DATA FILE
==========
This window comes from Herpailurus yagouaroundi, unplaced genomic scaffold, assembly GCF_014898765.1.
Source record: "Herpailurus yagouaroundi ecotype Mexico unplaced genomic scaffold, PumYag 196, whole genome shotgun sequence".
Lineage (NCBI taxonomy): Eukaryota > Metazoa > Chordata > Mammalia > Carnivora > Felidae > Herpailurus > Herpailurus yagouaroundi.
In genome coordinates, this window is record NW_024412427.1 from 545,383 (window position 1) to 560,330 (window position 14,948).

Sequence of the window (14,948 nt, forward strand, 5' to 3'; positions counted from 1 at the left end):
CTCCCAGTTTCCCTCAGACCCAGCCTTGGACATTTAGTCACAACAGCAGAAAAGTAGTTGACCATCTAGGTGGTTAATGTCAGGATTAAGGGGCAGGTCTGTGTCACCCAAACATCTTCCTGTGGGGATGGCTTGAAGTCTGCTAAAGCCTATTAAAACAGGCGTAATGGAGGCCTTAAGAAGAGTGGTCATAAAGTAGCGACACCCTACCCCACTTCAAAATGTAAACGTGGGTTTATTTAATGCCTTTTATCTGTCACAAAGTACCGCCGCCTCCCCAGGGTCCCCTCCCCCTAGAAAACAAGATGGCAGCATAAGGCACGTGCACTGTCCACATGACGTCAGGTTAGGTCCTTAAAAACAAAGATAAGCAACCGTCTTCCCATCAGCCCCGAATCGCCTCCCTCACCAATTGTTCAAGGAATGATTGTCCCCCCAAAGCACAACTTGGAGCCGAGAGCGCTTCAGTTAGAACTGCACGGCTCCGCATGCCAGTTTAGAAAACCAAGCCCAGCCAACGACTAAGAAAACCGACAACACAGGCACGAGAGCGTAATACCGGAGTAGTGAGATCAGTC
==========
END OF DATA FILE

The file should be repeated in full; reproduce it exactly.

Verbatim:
This window comes from Herpailurus yagouaroundi, unplaced genomic scaffold, assembly GCF_014898765.1.
Source record: "Herpailurus yagouaroundi ecotype Mexico unplaced genomic scaffold, PumYag 196, whole genome shotgun sequence".
Lineage (NCBI taxonomy): Eukaryota > Metazoa > Chordata > Mammalia > Carnivora > Felidae > Herpailurus > Herpailurus yagouaroundi.
In genome coordinates, this window is record NW_024412427.1 from 545,383 (window position 1) to 560,330 (window position 14,948).

Sequence of the window (14,948 nt, forward strand, 5' to 3'; positions counted from 1 at the left end):
CTCCCAGTTTCCCTCAGACCCAGCCTTGGACATTTAGTCACAACAGCAGAAAAGTAGTTGACCATCTAGGTGGTTAATGTCAGGATTAAGGGGCAGGTCTGTGTCACCCAAACATCTTCCTGTGGGGATGGCTTGAAGTCTGCTAAAGCCTATTAAAACAGGCGTAATGGAGGCCTTAAGAAGAGTGGTCATAAAGTAGCGACACCCTACCCCACTTCAAAATGTAAACGTGGGTTTATTTAATGCCTTTTATCTGTCACAAAGTACCGCCGCCTCCCCAGGGTCCCCTCCCCCTAGAAAACAAGATGGCAGCATAAGGCACGTGCACTGTCCACATGACGTCAGGTTAGGTCCTTAAAAACAAAGATAAGCAACCGTCTTCCCATCAGCCCCGAATCGCCTCCCTCACCAATTGTTCAAGGAATGATTGTCCCCCCAAAGCACAACTTGGAGCCGAGAGCGCTTCAGTTAGAACTGCACGGCTCCGCATGCCAGTTTAGAAAACCAAGCCCAGCCAACGACTAAGAAAACCGACAACACAGGCACGAGAGCGTAATACCGGAGTAGTGAGATCAGTC